What you can do is create a picture in the mind of your target group. Let them visualise what you are talking about by providing them with concrete and descriptive examples, and maybe with visual aids.  Try to employ powerful words that carry certain emotions within. 

Read our article about persuasion techniques for entrepreneurs. 

A Groundbreaking Speech From History 

Steve Jobs – Stanford Commencement Address 

When you listen to Steve Jobs’ speech, you’ll see the effective use of ethos, pathos, and logos. You might think that he did exactly the opposite of creating a sense of credibility at the beginning of his speech by telling the graduates that he never graduated from college. However, he was already a credible person by being one of the most successful people in the world. The audience had already put trust in him, knowing that he was an expert due to his status. 

Tip: If you are already in a high position in your company, use it effectively. You are already one step forward. 

As you keep listening, you’ll notice how much he shared about his personal life and his hardships. This is where he used pathos to create emotional connectedness with his audience. By sharing his hardships, he created the mind of his audience that he was also like them. 

Tip: You need to show your team, investors, and customers that you understand their needs. Make them think that it is not about what benefits your company, but it is about how you solve a problem because you understand. Show them that they are a part of your company and product, and create connectedness. 

Although he didn’t use any data, charts, or any other scientific sources, he still managed to involve logos in his speech. He didn’t share any statistics, yet, he shared a fact that is known by everyone. He said: “Death is the destination we all share. No one has ever escaped it.” By saying that, he was emphasising the importance of not wasting any time and taking action.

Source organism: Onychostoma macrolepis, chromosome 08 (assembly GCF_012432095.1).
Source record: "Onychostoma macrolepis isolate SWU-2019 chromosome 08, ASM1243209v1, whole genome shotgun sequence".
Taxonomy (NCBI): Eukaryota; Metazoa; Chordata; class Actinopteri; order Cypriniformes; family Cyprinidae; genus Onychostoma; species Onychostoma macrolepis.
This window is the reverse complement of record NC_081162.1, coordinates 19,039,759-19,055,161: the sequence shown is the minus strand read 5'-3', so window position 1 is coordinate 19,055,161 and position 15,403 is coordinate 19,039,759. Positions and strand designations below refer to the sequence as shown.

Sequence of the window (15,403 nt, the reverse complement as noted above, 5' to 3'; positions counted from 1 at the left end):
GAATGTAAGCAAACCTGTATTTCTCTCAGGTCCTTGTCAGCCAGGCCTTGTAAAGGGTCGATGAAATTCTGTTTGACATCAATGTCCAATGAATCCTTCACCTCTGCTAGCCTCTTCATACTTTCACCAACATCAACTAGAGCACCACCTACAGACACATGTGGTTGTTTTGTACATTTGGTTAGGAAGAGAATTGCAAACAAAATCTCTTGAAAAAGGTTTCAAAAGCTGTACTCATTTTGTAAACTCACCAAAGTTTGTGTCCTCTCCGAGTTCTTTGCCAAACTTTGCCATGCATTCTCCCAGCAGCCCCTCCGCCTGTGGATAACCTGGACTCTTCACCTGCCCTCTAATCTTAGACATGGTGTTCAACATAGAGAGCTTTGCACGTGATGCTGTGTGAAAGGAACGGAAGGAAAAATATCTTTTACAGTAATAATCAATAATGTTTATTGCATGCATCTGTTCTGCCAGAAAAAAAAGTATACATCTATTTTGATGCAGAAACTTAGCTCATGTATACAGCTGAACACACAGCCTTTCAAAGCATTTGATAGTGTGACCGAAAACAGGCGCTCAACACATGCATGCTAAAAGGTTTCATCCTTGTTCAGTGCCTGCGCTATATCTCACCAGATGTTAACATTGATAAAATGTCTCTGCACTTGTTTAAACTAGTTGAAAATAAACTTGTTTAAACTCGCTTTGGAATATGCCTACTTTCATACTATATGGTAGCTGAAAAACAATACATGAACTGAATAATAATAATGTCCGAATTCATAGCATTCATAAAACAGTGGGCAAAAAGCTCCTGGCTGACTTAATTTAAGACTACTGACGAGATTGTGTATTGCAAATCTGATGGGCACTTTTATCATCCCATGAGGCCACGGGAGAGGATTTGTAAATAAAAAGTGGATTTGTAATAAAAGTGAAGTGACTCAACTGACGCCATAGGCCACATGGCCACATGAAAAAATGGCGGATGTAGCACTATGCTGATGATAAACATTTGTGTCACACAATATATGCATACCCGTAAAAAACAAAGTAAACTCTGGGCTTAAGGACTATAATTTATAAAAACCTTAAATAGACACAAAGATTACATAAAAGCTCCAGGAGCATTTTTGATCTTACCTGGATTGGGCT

Tip: Convince your target group why your idea or product is significant. Provide them with reasoning. 

How Else Can You Be More Persuasive?

  • Involve everyone. Don’t use the words “I” or “You”. Talk about “We”. 
  • Be positive. Don’t talk about the empty half of the glass. Focus on the full side. 
  • Don’t generalise. Be specific. 
  • Create urgency. Remind of the importance of time and taking action now. 
  • Give them control. Make them understand that saying “yes” is their choice. 
  • Start with something minor. Climb the ladders one by one. Don’t approach with the biggest problem or plan at first. 
  • Keep eye contact. 
  • Use your voice effectively. 
  • Don’t put your hands inside your pockets or cross your arms. Show your palms. 
  • Be friendly. Don’t forget to smile. 

All in All 

Anyone can learn to be more persuasive, however, it might take some practice. As an entrepreneur, you need to be persuasive to carry your company and product from point A to point B. You need to learn how to convince your potential investors and customers of the value of your company and product effectively. You need to learn how to solve disagreements within your team. Therefore, understanding how to apply persuasion strategies is significant for your career as an entrepreneur and the future of your company. 

About the author
EWOR Team